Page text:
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Glendale tutoring nonprofit Excalibur on the brink of closing due to COVID-19 financial troubles

Excalibur Reading Program is located at 80-17 78th Ave. in Glendale. (Photo courtesy of Excalibur)

Excalibur Reading Program, a tutoring and education nonprofit based in Glendale, has served students in the community for more than 10 years. Now, its founder and president, Angelica Harris, worries they may have to close their doors.

Excalibur, located at 80-17 78th Ave., reopened for in-person and virtual tutoring sessions in the fall, after it was forced to close in March due to the safety risks and statewide shutdown that came with the COVID-19 pandemic. But, Harris told QNS the pandemic has taken a toll on the program, as several of the families the organization serves have been forced to leave due to their own financial troubles. 

“Last January we were so busy we were planning to expand the program and create an annex on the same block, or we were thinking of moving to a bigger building,” Harris said. “Now, with a heavy heart, I fear we may close.”

Excalibur’s programs include creative writing and business, blog and essay workshops, pre-K classes, children’s readers theater, Little Pages Book Club, teen and young adult workshops, children’s and adult art classes, state testing prep and mentoring programs.

They also began to offer mental health aid to any student or parent who may need it.

“Let’s face it, within this pandemic we have all been privy to feeling quite depressed. Students lost their schools, many businesses closed, and parents lost jobs. It has been tough,” Harris said. “Our children are lost, and many teens have lost their identities’ taking classes at home. Our students have lost not only their classrooms, but special life events such as prom, graduations, sporting events and awards nights. The pain this has caused is insurmountable. Many teens are showing issues of depression, anxiety and PTSD. We need a support system in place and we at Excalibur have one to offer.”

Excalibur has a small staff including Harris, two professional teachers Thomas Schirling and James De Martini, youth leader Erin Watkins and a licensed social worker Andrea LoCascio, who is Harris’ daughter.

Tutoring sessions are set at $40 per hour and $25 per half hour.

When they reopened in July 2020 with COVID safety measures in place, Harris said things were going well as some students and parents returned. But that quickly changed as parents saw their work hours and income decrease, lost their jobs or had to leave their jobs altogether to take care of their children learning from home, Harris said.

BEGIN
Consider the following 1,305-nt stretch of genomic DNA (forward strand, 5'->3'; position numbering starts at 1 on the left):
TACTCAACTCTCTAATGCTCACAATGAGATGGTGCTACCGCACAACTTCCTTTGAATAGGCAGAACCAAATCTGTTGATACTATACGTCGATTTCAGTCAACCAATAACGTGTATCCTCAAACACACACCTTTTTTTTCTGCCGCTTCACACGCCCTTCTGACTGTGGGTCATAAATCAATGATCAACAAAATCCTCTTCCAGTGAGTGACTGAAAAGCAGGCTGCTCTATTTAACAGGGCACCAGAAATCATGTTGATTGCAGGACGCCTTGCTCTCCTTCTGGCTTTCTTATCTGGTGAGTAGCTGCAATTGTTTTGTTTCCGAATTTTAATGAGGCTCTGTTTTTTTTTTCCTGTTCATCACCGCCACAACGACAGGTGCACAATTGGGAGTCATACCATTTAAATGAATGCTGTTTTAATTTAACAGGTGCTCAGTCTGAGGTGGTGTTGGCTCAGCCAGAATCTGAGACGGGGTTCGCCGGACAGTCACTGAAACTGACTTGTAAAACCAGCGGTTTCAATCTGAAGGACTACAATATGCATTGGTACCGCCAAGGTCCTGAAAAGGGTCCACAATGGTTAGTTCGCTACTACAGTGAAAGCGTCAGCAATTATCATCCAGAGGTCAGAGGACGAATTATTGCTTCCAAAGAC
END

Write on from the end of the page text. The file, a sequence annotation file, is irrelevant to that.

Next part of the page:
A student and teacher at Excalibur in a tutoring session. (Photo courtesy of Excalibur)

Serving about 30 students in the fall, Excalibur has lost half of it’s clients in the past several months. Most of the students they serve live in Glendale, but they’ve also had students from Howard Beach and Brooklyn.

“I know I’m not exclusive to the damage COVID’s done. COVID’s not just killing people, it’s killing dynamics of business and families. It’s hurting us so much,” Harris said. “All Excalibur is trying to do is extend some compassion.”

The youth advocate said she was able to receive a $20,000 loan from the Small Business Administration last year that helped them sustain themselves last year, but those funds quickly depleted. They are now in the process of applying for a PPP loan.

Harris said she sent letters to several local elected officials who may be able to help with discretionary funding, but said she hasn’t received any response from most while others said they can’t help.

She said that while she understands funding from elected officials takes time, the lack of response has been “frustrating,” as she sees other larger nonprofits receive funding.

Harris said she’s also petitioned to elected officials to receive enough funding in order to offer free classes some day.

“My biggest dream would be to have enough funds to say to parents, ‘You don’t have to pay, we’re here to help,’” she said. “To me, a child’s education is much more important than the money. When the child grows up and has a good foundation, then they can attain their dreams. But I can’t do that if COVID is strapping me.”

Harris is currently fundraising in order to stay afloat. But she said it’s been particularly difficult for friends and long time supporters to donate now, as they’re all struggling to make ends meet.

“We are asking our community for the same help that we have given so many families in the past,” Harris said.

Even though times are hard for many people, Harris believes caring for each other (and getting vaccinated) will help the community bounce back from the pandemic.

“There’s been so much dogma out there with politics, hate and indifference. I want everyone to realize we must, by all means, try hard to give each other so much compassion. That’s the only way we’re going to heal from COVID,” she said. “Even if we’re disconnected […] we have to work with each other on a whole different level of compassion and have love for each other. When the masks come off, we need to have hope for each other. Otherwise, humanity ends. And we’ve seen enough of that with COVID, it’s taken too much. And go get your vaccine, everyone!”

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